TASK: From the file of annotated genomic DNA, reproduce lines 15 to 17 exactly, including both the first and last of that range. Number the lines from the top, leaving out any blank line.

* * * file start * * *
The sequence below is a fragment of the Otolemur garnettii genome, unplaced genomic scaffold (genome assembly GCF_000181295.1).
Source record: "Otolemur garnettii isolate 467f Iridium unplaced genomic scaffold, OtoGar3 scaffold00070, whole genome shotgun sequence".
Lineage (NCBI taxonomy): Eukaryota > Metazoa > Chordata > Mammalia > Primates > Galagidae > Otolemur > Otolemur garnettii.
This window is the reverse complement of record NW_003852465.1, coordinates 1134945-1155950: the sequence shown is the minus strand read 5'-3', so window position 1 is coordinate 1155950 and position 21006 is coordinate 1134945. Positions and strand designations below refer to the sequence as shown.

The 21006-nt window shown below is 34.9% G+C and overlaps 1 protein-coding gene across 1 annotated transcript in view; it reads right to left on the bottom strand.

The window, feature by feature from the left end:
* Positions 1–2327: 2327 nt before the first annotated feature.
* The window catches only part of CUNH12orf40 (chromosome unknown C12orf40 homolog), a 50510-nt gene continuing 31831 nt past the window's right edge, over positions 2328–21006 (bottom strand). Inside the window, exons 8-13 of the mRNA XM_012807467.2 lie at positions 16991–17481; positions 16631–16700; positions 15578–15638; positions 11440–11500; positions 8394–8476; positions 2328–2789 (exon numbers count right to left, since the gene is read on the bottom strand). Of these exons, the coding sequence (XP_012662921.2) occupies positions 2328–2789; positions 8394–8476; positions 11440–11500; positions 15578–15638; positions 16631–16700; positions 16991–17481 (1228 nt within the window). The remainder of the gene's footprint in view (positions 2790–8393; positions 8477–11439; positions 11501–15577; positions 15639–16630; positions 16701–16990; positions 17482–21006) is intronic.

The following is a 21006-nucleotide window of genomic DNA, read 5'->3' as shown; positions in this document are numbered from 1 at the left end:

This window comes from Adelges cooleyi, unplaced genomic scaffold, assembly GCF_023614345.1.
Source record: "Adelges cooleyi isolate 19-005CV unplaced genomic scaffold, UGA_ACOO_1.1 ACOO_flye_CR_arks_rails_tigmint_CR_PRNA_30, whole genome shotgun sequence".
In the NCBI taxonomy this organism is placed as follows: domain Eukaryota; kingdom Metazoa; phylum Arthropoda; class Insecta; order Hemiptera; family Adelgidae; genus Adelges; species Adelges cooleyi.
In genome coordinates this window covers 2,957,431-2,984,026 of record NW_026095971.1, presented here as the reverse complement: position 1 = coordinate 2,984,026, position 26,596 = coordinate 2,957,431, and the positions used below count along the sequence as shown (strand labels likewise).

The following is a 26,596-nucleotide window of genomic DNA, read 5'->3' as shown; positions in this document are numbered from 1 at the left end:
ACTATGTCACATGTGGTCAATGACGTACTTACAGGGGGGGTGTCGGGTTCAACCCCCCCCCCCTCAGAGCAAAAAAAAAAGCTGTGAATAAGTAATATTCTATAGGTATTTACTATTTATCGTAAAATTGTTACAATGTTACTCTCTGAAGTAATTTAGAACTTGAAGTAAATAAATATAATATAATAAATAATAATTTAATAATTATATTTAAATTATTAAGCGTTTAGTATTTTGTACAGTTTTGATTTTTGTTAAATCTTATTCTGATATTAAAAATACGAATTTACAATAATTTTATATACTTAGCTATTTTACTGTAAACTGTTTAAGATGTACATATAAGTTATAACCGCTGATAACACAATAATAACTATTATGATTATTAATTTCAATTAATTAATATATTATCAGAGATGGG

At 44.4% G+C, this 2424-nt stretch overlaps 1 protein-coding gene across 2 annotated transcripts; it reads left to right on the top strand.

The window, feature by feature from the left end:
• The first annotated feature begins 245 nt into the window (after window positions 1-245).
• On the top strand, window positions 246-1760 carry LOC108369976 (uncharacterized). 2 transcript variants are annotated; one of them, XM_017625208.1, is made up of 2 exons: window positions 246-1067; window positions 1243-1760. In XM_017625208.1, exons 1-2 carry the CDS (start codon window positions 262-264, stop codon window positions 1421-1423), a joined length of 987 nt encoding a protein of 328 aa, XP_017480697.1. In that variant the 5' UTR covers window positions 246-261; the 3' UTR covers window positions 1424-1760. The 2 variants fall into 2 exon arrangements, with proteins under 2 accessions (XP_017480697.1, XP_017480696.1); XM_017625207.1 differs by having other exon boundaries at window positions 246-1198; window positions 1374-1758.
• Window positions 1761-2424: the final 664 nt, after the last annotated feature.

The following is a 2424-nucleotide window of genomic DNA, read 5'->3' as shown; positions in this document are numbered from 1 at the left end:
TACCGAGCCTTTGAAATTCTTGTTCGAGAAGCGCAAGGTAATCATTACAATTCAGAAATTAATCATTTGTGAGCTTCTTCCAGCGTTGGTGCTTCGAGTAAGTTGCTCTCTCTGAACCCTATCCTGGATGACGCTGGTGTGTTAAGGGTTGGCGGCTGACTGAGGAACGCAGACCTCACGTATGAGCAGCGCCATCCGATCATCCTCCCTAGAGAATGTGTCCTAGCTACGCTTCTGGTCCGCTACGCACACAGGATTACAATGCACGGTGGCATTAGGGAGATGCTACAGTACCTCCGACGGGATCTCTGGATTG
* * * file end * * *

ACTATGTCACATGTGGTCAATGACGTACTTACAGGGGGGGTGTCGGGTTCAACCCCCCCCCCCTCAGAGCAAAAAAAAAAGCTGTGAATAAGTAATATTCTATAGGTATTTACTATTTATCGTAAAATTGTTACAATGTTACTCTCTGAAGTAATTTAGAACTTGAAGTAAATAAATATAATATAATAAATAATAATTTAATAATTATATTTAAATTATTAAGCGTTTAGTATTTTGTACAGTTTTGATTTTTGTTAAATCTTATTCTGATATTAAAAATACGAATTTACAATAATTTTATATACTTAGCTATTTTACTGTAAACTGTTTAAGATGTACATATAAGTTATAACCGCTGATAACACAATAATAACTATTATGATTATTAATTTCAATTAATTAATATATTATCAGAGATGGG

At 44.4% G+C, this 2424-nt stretch overlaps 1 protein-coding gene across 2 annotated transcripts; it reads left to right on the top strand.

The window, feature by feature from the left end: